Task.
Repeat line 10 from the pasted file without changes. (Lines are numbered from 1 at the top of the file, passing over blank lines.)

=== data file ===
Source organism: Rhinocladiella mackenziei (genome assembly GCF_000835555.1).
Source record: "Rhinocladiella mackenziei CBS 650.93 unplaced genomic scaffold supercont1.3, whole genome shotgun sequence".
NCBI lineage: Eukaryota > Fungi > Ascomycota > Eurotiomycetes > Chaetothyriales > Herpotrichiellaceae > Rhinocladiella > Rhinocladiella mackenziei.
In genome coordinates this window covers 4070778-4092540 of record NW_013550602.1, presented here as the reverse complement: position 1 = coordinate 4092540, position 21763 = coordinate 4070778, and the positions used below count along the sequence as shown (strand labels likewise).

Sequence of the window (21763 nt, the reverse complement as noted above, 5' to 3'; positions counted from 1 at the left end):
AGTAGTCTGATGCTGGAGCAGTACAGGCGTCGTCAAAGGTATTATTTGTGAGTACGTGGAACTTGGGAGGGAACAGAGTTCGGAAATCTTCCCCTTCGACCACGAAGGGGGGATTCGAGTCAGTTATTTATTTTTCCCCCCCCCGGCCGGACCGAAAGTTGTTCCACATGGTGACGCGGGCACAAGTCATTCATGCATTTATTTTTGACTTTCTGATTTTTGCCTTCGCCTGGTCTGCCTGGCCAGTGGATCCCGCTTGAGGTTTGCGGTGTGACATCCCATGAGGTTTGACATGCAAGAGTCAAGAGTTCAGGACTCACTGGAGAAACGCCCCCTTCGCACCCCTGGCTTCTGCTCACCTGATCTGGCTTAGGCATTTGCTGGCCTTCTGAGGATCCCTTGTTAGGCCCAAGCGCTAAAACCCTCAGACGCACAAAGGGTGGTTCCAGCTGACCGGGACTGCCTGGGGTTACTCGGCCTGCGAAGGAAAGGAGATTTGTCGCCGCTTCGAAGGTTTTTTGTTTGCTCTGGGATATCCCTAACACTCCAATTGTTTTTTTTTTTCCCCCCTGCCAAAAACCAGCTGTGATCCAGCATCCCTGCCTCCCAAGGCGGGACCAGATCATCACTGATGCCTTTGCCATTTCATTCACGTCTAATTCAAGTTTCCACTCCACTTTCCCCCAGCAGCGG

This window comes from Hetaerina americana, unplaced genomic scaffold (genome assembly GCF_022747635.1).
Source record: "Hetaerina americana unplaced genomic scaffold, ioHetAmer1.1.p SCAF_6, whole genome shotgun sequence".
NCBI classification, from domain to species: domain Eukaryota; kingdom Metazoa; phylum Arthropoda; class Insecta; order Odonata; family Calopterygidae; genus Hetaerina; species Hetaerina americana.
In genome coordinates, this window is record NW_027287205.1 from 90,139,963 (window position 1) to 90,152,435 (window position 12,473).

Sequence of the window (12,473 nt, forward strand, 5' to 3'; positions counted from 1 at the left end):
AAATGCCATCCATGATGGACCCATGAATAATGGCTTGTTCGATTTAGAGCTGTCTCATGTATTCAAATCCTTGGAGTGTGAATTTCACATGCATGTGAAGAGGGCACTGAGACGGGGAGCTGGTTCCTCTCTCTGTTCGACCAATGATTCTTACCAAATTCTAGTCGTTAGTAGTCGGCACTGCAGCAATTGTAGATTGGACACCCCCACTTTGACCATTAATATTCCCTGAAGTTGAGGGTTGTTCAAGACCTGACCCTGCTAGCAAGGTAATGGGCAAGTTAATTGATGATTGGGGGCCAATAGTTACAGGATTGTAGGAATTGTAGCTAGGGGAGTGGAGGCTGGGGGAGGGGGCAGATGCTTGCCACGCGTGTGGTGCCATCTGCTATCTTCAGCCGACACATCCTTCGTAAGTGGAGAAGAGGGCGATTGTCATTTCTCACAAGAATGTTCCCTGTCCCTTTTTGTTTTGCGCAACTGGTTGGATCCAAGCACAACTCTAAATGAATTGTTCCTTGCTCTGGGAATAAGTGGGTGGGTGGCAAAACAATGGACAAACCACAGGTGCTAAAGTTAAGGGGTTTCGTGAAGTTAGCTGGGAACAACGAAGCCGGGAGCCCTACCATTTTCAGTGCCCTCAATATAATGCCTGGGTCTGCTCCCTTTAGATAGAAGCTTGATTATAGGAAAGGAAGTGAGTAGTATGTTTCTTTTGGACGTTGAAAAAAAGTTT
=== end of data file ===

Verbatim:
In genome coordinates, this window is record NW_027287205.1 from 90,139,963 (window position 1) to 90,152,435 (window position 12,473).